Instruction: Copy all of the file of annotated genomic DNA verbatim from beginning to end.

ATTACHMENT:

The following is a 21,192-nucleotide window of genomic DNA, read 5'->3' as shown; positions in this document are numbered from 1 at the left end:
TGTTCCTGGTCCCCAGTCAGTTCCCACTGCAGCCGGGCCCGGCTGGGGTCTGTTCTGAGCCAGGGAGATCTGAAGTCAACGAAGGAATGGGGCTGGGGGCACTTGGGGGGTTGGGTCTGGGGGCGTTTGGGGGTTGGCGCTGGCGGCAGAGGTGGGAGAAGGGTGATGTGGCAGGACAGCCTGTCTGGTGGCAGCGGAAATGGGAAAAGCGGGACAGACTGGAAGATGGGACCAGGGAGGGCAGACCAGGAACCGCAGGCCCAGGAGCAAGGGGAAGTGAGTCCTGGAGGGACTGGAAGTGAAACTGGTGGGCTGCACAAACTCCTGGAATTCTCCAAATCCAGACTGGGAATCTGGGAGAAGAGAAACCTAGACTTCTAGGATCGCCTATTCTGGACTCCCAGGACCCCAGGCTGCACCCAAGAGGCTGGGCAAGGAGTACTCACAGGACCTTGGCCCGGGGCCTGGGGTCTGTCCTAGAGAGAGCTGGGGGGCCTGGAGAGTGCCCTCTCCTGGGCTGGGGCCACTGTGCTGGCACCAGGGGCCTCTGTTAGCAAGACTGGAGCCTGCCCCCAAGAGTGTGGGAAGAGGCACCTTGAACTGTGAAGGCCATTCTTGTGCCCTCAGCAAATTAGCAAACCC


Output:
The following is a 21,192-nucleotide window of genomic DNA, read 5'->3' as shown; positions in this document are numbered from 1 at the left end:
TGTTCCTGGTCCCCAGTCAGTTCCCACTGCAGCCGGGCCCGGCTGGGGTCTGTTCTGAGCCAGGGAGATCTGAAGTCAACGAAGGAATGGGGCTGGGGGCACTTGGGGGGTTGGGTCTGGGGGCGTTTGGGGGTTGGCGCTGGCGGCAGAGGTGGGAGAAGGGTGATGTGGCAGGACAGCCTGTCTGGTGGCAGCGGAAATGGGAAAAGCGGGACAGACTGGAAGATGGGACCAGGGAGGGCAGACCAGGAACCGCAGGCCCAGGAGCAAGGGGAAGTGAGTCCTGGAGGGACTGGAAGTGAAACTGGTGGGCTGCACAAACTCCTGGAATTCTCCAAATCCAGACTGGGAATCTGGGAGAAGAGAAACCTAGACTTCTAGGATCGCCTATTCTGGACTCCCAGGACCCCAGGCTGCACCCAAGAGGCTGGGCAAGGAGTACTCACAGGACCTTGGCCCGGGGCCTGGGGTCTGTCCTAGAGAGAGCTGGGGGGCCTGGAGAGTGCCCTCTCCTGGGCTGGGGCCACTGTGCTGGCACCAGGGGCCTCTGTTAGCAAGACTGGAGCCTGCCCCCAAGAGTGTGGGAAGAGGCACCTTGAACTGTGAAGGCCATTCTTGTGCCCTCAGCAAATTAGCAAACCC